“I like when people tear open the book but also if they doubt it – question whether they dare to see another reality, an alternative version of the truth.”
The book has a Japanese fold, leaving the reader to decide whether to cut through the pages or not. It’s a relatively violent act in the hands of the viewer but at the same time, it’s an act of involvement. Could you please elaborate on this particular design decision when making the book?
I think it’s important for the viewer to make a choice whether they want to destroy, rip open the first idea they have of the story. With the design, I also want to re-create my own way of thinking and how it changed.
A lot of photographers and people from the industry are not tearing open the pages. I find it interesting because then they make the choice to stick with only one part of the story – the polished and simple one. From the start, I wanted to give the reader the choice. When you cut through, there is no way back.
There are some images that go over the fold, so you really must tear through the pictures…I wanted people to first see the story that I intended this project to be and only then give space to see the other side of it.
I like when people tear open the book but also if they doubt it – question whether they dare to see another reality, an alternative version of the truth. The idea of mingling between truth and lie is important in the work or perhaps, that the ideas of different versions of truths exist within it.
“The book is not only about me or Agata but also about photography in general and how we deal with authorship.”
The book was published through your publishing house Des Palais you started together with a Belgian visual artist Tom Callemin. Now, the second edition is in the printing process together with Robstolk. Was it important for you that this book is self-published?
Des Palais started with an idea of a book as an object ultimately being part of the work, so it then becomes this multi-end product. For ‘Agata’, the book became the project, and only because it exists, we are continuing our collaboration; and I didn’t expect that outcome.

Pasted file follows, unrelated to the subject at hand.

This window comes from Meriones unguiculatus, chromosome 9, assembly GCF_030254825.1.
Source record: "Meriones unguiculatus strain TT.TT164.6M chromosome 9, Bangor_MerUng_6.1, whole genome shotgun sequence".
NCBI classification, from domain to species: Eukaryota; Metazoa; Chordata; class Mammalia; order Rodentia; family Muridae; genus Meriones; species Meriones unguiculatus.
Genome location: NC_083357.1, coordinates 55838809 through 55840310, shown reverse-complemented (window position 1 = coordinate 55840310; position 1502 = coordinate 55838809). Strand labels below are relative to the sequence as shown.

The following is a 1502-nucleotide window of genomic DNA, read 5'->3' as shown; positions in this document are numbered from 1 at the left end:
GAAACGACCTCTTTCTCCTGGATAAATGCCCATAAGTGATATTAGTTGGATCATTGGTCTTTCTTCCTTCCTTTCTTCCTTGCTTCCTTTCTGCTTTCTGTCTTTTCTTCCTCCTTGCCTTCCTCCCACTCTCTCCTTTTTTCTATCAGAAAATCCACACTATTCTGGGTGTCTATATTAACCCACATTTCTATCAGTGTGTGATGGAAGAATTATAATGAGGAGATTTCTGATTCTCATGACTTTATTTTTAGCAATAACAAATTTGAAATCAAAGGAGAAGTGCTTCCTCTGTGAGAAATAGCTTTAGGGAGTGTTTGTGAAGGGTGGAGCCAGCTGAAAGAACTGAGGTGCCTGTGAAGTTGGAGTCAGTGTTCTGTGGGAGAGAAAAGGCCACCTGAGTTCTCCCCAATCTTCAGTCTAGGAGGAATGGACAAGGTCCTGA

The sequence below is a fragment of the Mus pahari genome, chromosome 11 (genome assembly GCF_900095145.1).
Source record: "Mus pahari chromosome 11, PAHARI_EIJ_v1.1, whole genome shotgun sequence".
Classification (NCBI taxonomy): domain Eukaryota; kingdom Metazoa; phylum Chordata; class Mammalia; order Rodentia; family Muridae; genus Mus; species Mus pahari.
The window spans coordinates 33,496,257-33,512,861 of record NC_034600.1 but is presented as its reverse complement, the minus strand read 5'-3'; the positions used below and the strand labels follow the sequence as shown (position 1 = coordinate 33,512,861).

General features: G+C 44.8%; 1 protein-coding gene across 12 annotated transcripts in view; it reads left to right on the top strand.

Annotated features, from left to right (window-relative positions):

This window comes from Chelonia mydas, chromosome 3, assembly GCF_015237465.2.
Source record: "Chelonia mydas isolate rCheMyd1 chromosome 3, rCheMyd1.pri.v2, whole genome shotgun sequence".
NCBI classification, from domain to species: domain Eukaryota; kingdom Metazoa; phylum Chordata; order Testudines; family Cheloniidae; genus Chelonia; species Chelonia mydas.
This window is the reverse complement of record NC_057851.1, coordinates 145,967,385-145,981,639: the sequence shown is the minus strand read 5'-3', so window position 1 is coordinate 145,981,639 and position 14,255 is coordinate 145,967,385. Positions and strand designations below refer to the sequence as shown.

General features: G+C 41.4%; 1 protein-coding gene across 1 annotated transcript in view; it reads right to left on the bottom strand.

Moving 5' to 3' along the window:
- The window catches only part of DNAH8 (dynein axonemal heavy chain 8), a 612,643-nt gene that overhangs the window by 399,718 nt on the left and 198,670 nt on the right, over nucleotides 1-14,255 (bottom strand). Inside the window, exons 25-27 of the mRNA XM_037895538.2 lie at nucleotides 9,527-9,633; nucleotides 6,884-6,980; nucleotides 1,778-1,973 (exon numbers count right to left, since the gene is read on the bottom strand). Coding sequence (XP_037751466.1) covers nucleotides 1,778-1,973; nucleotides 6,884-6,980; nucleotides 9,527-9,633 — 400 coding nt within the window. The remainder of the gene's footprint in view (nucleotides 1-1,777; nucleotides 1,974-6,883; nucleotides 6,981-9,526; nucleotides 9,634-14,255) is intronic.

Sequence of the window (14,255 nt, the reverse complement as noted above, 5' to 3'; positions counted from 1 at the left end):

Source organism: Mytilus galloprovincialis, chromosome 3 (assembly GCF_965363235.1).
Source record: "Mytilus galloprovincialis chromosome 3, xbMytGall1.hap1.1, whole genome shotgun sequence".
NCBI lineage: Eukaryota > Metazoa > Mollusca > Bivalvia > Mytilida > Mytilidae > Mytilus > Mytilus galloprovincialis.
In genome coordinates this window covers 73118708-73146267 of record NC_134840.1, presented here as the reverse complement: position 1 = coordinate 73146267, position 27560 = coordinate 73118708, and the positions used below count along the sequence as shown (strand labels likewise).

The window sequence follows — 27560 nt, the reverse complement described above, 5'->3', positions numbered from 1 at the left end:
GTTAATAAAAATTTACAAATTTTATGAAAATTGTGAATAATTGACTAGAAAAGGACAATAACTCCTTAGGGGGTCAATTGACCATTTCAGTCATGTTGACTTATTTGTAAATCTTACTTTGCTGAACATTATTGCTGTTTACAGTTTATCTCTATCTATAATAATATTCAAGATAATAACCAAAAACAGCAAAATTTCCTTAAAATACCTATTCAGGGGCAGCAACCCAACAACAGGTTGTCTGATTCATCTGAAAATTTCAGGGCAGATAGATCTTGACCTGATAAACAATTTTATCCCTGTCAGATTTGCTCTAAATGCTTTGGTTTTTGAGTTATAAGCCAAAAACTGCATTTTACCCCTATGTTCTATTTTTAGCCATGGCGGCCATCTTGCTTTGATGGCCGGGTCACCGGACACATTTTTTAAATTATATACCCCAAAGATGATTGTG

My previous books were not self-published… During the pandemic, we were often talking with Tom about books as objects, and how the content dictates the form. In reality, when you work with a publisher, compromises always have to take place – mainly because of financial reasons. Then we decided we no longer want to do these compromises and that’s how Des Palais came about.
Of course, it costs a lot of money and time plus the distribution part is a real challenge, but we are trying to find solutions.
Besides authorship and collaboration, the concepts of self-reflection and self-awareness seem to equally preoccupy your publication, especially through the text excerpts you decided to include. Short handwritten quotes are intertwined with letters you exchanged together with Agata. At the end of the book, she states that it was brave of you to include them. Why did you decide to incorporate them in the end?
Those excerpts reveal Agata’s truth but also mine… In the beginning, I wanted to hide bits of myself, but Agata taught me a lot and by photographing her, I was also able to look at myself. I realized we are more alike than we look. We approach things very differently but, in a way, we have similar experiences in life. That’s why I see the images and texts as one entity.
There are some parts of me in the book that I wouldn’t share easily about my private life and that’s probably why Agata called me brave for including them… In the end, the book is not only about me or Agata but also about photography in general and how we deal with authorship.